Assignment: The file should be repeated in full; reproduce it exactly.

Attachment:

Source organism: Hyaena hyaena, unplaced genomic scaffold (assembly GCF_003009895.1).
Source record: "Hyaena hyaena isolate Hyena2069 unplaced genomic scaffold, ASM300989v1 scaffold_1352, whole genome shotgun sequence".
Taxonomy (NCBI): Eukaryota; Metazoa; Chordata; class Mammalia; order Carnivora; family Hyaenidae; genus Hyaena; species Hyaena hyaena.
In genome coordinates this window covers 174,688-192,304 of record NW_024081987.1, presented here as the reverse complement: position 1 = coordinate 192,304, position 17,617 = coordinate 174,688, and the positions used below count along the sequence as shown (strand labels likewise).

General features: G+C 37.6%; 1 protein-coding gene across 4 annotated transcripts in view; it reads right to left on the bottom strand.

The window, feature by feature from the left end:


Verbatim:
Source organism: Hyaena hyaena, unplaced genomic scaffold (assembly GCF_003009895.1).
Source record: "Hyaena hyaena isolate Hyena2069 unplaced genomic scaffold, ASM300989v1 scaffold_1352, whole genome shotgun sequence".
Taxonomy (NCBI): Eukaryota; Metazoa; Chordata; class Mammalia; order Carnivora; family Hyaenidae; genus Hyaena; species Hyaena hyaena.
In genome coordinates this window covers 174,688-192,304 of record NW_024081987.1, presented here as the reverse complement: position 1 = coordinate 192,304, position 17,617 = coordinate 174,688, and the positions used below count along the sequence as shown (strand labels likewise).

General features: G+C 37.6%; 1 protein-coding gene across 4 annotated transcripts in view; it reads right to left on the bottom strand.

The window, feature by feature from the left end: